The Tinajera Notebook
for C Through my torso, the smooth diffusion of aguas ardientes. Another shot. Dawn. Fan whir covers distant rooster crow, dog bark cuts through fan whir. That the world has you in its time? Is that what she said? Meaning I too drank from the glass on the night stand, swallowing the spider before I knew I'd seen it? Two girls in heels and communion dresses cross the window, their necks bent shyly down. Glancing at my watch, I turn back to the hechicera, her face ashen, whirled with lines. You still haven’t told me if she’ll recover, I say. You have the eyes of—, she repeats twice, not finding the word. Then, De donde viene? * * * So the present hoses itself out. And with it— Sitting in the lobby of the clinic, its walls painted like children's rooms with starfish and trains and jungle birds and the children shuttling back and forth, the nurse calling their name and a few words in English or Spanish, the children taking their mother's or father's hand, trailing the nurse past a registration desk, down the hall, the sequence of closed doors, toward the one door open. Radiance inside. Bald children wearing hats, and a bald baby in a mother's arms, and here in the lobby, where I wait for you to be X-rayed, some stranger whose exhaustion can’t be fathomed, begins to snore. If this is the world and its time, as irrevocably it is, when I step out into sunlit air suffused with sausage smoke and bus exhaust, with its relentless ads for liquor and underwear where am I then? * * * Quien es? First words of Hamlet. Last of Billy the Kid. Who is it on her knees in the Tepito market screaming for money, naked to the waist, operatic, arms raised to expose double mastectomy scars? Who is the traga-años, swallower of years, selling me lottery tickets in a tortilleria, a wrinkled Mazatec in a red t-shirt with the words Fresh Fruit Delicious across her chest. And who was it the surgeons narcotized before excising a chunk of muscle and cancerous flesh over my shoulder blade and grafting the hollow with a sheet of my own skin the breadth of a paperback, assuring me later the wound would fill in with blood and flux so now, twenty years later, this salsa de chile de arbol makes my scar throb?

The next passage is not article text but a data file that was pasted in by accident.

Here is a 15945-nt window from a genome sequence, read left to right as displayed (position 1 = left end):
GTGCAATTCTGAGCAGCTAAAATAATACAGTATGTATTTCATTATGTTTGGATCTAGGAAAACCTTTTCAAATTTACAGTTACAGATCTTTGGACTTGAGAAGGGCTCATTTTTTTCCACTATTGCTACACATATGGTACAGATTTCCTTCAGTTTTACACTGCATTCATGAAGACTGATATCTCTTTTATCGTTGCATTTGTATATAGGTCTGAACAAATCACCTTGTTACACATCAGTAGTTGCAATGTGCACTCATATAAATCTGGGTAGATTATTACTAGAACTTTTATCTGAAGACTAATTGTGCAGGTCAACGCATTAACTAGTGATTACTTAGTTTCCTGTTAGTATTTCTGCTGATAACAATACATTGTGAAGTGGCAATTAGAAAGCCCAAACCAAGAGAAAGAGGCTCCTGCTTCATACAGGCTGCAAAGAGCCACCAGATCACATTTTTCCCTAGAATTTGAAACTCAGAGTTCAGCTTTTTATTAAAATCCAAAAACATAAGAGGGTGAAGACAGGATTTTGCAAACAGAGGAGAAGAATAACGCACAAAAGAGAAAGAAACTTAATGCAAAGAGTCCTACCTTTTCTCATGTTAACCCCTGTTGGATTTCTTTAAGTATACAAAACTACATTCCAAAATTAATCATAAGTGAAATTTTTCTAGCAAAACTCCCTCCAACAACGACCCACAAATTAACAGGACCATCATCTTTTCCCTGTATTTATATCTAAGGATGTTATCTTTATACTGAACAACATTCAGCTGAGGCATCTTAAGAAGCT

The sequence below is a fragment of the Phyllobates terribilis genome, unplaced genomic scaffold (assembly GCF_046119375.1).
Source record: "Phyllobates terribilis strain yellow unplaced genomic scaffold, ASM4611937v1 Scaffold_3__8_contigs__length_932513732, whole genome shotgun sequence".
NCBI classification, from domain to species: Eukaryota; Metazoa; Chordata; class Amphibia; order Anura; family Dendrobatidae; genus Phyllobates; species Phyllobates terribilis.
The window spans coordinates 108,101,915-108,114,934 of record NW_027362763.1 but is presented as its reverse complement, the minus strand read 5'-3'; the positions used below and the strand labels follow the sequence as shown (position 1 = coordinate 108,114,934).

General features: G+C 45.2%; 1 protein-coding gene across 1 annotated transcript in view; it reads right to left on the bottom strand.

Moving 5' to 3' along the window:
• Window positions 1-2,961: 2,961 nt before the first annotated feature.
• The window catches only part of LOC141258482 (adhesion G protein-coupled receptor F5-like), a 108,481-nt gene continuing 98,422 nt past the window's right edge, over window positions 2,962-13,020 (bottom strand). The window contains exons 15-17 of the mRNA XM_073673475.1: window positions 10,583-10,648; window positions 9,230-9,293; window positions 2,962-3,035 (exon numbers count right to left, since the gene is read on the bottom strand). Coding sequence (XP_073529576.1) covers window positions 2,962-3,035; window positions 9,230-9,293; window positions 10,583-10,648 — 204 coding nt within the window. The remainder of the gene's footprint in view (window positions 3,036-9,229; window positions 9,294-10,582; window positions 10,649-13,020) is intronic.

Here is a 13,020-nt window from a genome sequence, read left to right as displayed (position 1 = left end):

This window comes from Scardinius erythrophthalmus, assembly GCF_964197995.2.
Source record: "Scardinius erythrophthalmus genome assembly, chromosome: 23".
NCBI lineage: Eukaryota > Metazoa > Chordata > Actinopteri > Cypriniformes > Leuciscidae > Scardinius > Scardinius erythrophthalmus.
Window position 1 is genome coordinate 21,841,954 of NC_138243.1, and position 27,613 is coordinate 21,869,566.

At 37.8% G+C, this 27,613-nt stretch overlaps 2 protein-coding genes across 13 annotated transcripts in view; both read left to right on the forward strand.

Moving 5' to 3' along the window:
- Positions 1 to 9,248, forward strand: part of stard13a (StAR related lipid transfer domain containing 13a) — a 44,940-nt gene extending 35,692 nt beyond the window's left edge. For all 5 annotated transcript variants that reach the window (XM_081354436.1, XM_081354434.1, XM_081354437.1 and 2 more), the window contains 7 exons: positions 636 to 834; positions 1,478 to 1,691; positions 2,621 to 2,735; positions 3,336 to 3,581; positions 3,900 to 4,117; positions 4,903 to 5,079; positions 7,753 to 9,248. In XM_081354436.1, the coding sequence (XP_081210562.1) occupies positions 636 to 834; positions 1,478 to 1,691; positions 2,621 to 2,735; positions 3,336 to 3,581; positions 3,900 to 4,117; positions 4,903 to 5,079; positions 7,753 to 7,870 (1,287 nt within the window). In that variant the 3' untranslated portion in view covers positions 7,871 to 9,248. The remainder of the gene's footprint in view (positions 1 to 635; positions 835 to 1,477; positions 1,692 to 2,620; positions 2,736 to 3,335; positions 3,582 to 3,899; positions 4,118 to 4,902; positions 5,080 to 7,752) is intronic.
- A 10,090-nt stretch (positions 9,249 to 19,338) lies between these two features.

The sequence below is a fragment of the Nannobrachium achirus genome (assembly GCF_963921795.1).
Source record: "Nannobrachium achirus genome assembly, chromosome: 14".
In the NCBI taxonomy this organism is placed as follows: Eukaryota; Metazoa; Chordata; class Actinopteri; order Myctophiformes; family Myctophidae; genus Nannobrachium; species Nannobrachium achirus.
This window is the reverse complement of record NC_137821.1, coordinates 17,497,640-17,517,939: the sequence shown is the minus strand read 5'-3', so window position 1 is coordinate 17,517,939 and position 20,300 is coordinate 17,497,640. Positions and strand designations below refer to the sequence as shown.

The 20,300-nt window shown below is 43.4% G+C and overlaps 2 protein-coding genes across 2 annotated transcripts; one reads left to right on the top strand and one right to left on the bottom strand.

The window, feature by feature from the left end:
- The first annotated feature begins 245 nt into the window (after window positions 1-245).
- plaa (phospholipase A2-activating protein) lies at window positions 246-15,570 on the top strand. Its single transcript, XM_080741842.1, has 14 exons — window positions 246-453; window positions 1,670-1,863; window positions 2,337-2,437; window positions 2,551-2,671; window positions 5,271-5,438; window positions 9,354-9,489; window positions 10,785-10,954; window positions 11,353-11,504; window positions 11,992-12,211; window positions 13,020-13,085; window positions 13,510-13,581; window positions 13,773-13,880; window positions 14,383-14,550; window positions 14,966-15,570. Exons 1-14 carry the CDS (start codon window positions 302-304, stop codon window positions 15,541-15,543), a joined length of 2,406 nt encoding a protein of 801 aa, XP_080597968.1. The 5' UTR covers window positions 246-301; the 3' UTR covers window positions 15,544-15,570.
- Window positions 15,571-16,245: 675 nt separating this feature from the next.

From Core Samples of the World, published by New Directions. Copyright © 2011 by Forrest Gander. Used by permission of the publisher. All rights reserved.
Forrest Gander is the author of several poetry collections, including Be With (New Directions, 2018), winner of the 2019 Pulitzer Prize in Poetry. He currently serves on the Board of Chancellors of the Academy of American Poets.
Date Published: 2011-01-01
Source URL: https://poets.org/poem/tinajera-notebook